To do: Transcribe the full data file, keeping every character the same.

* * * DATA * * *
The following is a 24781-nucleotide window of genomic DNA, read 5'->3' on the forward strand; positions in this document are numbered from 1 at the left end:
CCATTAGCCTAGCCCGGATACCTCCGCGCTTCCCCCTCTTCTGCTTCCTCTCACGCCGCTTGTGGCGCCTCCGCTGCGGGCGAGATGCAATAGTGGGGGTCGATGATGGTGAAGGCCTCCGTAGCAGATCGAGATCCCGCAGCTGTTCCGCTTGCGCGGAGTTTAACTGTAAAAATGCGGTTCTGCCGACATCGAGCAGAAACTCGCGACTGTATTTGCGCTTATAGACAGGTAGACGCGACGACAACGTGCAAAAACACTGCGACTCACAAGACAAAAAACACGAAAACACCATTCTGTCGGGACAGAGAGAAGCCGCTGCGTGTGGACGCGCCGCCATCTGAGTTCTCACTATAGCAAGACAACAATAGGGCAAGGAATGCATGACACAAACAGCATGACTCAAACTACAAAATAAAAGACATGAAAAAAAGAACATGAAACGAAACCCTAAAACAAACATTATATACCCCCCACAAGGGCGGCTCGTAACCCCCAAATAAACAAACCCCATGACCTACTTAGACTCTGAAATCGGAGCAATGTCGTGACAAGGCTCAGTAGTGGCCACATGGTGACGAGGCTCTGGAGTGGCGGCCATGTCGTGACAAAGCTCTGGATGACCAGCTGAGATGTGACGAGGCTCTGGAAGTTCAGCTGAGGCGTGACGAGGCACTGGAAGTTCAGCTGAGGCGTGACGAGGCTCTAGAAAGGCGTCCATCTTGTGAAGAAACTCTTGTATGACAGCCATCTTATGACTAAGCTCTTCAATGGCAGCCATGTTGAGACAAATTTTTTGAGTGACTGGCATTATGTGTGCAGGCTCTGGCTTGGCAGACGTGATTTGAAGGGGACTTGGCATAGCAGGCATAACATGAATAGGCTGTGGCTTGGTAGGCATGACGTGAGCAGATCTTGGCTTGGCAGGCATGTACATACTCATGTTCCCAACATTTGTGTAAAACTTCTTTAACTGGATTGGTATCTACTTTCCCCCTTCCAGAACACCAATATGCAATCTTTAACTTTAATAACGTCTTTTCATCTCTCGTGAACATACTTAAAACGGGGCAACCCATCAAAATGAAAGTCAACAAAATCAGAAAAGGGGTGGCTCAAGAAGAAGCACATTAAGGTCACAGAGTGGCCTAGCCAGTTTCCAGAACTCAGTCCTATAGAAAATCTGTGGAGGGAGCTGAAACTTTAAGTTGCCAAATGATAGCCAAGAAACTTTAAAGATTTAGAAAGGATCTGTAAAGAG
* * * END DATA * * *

The following is a 24781-nucleotide window of genomic DNA, read 5'->3' on the forward strand; positions in this document are numbered from 1 at the left end:
CCATTAGCCTAGCCCGGATACCTCCGCGCTTCCCCCTCTTCTGCTTCCTCTCACGCCGCTTGTGGCGCCTCCGCTGCGGGCGAGATGCAATAGTGGGGGTCGATGATGGTGAAGGCCTCCGTAGCAGATCGAGATCCCGCAGCTGTTCCGCTTGCGCGGAGTTTAACTGTAAAAATGCGGTTCTGCCGACATCGAGCAGAAACTCGCGACTGTATTTGCGCTTATAGACAGGTAGACGCGACGACAACGTGCAAAAACACTGCGACTCACAAGACAAAAAACACGAAAACACCATTCTGTCGGGACAGAGAGAAGCCGCTGCGTGTGGACGCGCCGCCATCTGAGTTCTCACTATAGCAAGACAACAATAGGGCAAGGAATGCATGACACAAACAGCATGACTCAAACTACAAAATAAAAGACATGAAAAAAAGAACATGAAACGAAACCCTAAAACAAACATTATATACCCCCCACAAGGGCGGCTCGTAACCCCCAAATAAACAAACCCCATGACCTACTTAGACTCTGAAATCGGAGCAATGTCGTGACAAGGCTCAGTAGTGGCCACATGGTGACGAGGCTCTGGAGTGGCGGCCATGTCGTGACAAAGCTCTGGATGACCAGCTGAGATGTGACGAGGCTCTGGAAGTTCAGCTGAGGCGTGACGAGGCACTGGAAGTTCAGCTGAGGCGTGACGAGGCTCTAGAAAGGCGTCCATCTTGTGAAGAAACTCTTGTATGACAGCCATCTTATGACTAAGCTCTTCAATGGCAGCCATGTTGAGACAAATTTTTTGAGTGACTGGCATTATGTGTGCAGGCTCTGGCTTGGCAGACGTGATTTGAAGGGGACTTGGCATAGCAGGCATAACATGAATAGGCTGTGGCTTGGTAGGCATGACGTGAGCAGATCTTGGCTTGGCAGGCATGTACATACTCATGTTCCCAACATTTGTGTAAAACTTCTTTAACTGGATTGGTATCTACTTTCCCCCTTCCAGAACACCAATATGCAATCTTTAACTTTAATAACGTCTTTTCATCTCTCGTGAACATACTTAAAACGGGGCAACCCATCAAAATGAAAGTCAACAAAATCAGAAAAGGGGTGGCTCAAGAAGAAGCACATTAAGGTCACAGAGTGGCCTAGCCAGTTTCCAGAACTCAGTCCTATAGAAAATCTGTGGAGGGAGCTGAAACTTTAAGTTGCCAAATGATAGCCAAGAAACTTTAAAGATTTAGAAAGGATCTGTAAAGAG